Report sounds alarm for Yangtze and its wildlife

PUBLISHED : Wednesday, 23 June, 2004, 12:00am
UPDATED : Wednesday, 23 June, 2004, 12:00am

The Yangtze River is the world's most endangered waterway and its wildlife faces extinction due to excessive damming, an international environmental group says.


In a new report entitled Rivers at Risk, the World Wide Fund for Nature warned that many of the rare animal species living in the 5,550km-long river basin cannot survive the threat.


'China - the country with the highest number of dams planned or under construction in the world - may lose endangered species such as the Yangtze River dolphin and many water birds if indiscriminate dam-building continues to destroy their habitats,' it said.


The report said 46 dams were planned and under construction in the river basin, the world's most densely populated with more than 400 million people living on its banks. The dams would join thousands of others already built on the river and its watershed, including the massive Three Gorges Dam.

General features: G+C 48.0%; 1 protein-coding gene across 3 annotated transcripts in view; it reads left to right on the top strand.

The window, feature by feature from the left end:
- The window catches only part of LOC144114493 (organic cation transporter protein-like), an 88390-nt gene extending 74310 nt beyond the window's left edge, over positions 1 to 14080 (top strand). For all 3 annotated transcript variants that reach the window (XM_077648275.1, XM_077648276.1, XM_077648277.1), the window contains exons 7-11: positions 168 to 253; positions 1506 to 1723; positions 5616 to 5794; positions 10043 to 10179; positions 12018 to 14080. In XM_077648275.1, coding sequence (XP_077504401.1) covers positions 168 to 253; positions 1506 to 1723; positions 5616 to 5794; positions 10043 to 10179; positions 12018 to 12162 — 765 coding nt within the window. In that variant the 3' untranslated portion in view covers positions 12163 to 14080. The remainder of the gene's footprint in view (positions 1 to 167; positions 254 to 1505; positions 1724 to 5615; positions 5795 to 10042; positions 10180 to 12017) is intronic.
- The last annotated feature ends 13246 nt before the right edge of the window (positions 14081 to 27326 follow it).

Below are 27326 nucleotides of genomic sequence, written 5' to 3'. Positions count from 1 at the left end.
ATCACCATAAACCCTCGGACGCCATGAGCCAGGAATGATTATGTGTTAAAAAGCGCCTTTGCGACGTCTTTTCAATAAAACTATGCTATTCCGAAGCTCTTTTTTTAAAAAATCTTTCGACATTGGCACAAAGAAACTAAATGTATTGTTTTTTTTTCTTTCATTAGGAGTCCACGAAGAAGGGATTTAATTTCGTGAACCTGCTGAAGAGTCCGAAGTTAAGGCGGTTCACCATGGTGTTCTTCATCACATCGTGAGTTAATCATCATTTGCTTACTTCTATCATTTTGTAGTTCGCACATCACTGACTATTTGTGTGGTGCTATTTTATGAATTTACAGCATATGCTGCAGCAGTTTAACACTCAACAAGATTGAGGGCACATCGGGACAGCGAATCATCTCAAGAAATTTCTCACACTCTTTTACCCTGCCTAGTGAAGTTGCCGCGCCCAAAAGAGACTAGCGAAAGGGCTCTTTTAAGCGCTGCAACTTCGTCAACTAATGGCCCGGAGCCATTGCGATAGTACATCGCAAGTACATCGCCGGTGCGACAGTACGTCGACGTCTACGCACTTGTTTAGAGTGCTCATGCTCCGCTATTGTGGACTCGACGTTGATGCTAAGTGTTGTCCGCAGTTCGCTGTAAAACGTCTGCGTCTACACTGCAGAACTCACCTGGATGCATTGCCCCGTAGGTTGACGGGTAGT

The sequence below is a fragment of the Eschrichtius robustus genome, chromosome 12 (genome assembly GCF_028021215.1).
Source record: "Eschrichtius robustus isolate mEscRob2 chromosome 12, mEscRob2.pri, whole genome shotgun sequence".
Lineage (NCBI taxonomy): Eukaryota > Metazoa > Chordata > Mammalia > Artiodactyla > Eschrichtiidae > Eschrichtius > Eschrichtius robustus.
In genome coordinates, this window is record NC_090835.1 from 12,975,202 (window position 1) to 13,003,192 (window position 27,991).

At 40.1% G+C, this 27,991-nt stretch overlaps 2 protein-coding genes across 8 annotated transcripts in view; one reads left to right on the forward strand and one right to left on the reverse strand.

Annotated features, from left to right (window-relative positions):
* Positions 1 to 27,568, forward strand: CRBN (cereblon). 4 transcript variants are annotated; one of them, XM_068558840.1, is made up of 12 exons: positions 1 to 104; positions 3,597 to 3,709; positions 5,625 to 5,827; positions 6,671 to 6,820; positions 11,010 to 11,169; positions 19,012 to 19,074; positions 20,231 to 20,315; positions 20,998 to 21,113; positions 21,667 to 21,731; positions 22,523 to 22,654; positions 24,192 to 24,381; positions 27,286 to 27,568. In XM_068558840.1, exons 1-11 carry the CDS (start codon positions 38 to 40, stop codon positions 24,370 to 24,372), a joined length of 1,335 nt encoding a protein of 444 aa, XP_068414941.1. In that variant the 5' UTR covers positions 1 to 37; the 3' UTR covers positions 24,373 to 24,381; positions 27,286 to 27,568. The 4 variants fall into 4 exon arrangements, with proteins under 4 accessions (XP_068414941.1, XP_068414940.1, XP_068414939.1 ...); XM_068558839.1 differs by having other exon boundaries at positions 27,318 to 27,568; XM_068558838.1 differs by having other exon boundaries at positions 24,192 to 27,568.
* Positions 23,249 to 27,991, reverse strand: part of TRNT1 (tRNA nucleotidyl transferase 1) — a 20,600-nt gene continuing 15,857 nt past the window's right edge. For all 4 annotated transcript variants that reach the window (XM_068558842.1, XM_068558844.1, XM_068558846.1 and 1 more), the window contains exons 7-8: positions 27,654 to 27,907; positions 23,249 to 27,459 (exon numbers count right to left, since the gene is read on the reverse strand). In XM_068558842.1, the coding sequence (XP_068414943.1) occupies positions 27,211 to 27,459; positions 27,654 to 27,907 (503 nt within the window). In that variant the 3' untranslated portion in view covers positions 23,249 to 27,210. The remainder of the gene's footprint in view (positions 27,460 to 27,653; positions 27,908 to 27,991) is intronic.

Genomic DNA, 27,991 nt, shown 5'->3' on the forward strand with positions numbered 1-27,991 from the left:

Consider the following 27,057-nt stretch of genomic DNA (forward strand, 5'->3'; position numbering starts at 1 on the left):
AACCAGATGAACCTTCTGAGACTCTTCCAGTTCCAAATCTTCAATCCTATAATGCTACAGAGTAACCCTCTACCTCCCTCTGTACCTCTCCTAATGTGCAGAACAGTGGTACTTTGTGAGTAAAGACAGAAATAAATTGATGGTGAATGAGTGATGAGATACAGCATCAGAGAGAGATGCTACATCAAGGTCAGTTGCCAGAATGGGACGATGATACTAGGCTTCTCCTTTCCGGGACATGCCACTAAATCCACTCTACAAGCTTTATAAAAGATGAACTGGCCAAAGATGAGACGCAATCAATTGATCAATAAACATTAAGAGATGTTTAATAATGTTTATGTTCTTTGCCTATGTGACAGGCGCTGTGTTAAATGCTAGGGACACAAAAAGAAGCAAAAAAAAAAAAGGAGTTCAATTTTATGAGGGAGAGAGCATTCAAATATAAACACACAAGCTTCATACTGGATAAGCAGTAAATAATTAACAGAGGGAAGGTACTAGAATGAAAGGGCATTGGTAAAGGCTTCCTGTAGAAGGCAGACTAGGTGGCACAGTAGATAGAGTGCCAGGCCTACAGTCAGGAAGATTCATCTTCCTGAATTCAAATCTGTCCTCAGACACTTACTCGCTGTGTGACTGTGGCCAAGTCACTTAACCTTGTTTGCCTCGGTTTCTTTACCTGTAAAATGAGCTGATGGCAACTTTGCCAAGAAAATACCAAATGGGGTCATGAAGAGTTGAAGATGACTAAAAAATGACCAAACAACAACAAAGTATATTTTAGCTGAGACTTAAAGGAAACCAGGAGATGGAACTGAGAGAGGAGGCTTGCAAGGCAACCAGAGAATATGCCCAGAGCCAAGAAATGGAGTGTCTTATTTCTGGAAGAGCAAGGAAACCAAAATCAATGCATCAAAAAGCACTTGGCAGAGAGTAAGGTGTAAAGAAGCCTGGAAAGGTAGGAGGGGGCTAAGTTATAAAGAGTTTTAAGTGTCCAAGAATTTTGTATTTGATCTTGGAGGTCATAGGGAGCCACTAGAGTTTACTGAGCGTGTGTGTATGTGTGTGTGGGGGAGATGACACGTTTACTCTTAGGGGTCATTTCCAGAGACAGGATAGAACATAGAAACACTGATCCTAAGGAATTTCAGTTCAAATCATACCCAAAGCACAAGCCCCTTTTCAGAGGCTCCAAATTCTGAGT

The report said dams altered the river's natural environment by reducing and blocking water flows, placing in jeopardy 332 species of fish and 169 amphibian species.


If the damage continues, the WWF warned that rare animals including the Chinese alligator (the world's most threatened crocodilian), the finless porpoise (the world's only freshwater-adapted porpoise) and the Yangtze River dolphin will vanish.


While acknowledging the benefits provided by the dams, such as irrigation, flood protection and electricity, the report urged decision-makers to minimise their social, economic and environmental impact.


The report suggested that efficient water use should be a top priority and that internationally accepted standards be applied on the dam projects, such as increasing public participation in the decision-making process, comprehensive assessment of all options and post-project reviews.


'Dam-construction projects often proceed with little attention to cumulative impacts and alternatives,' said Ute Collier, head of WWF's Dams Initiative. 'We must not destroy ecosystems that provide clean and sustainable water.'


 

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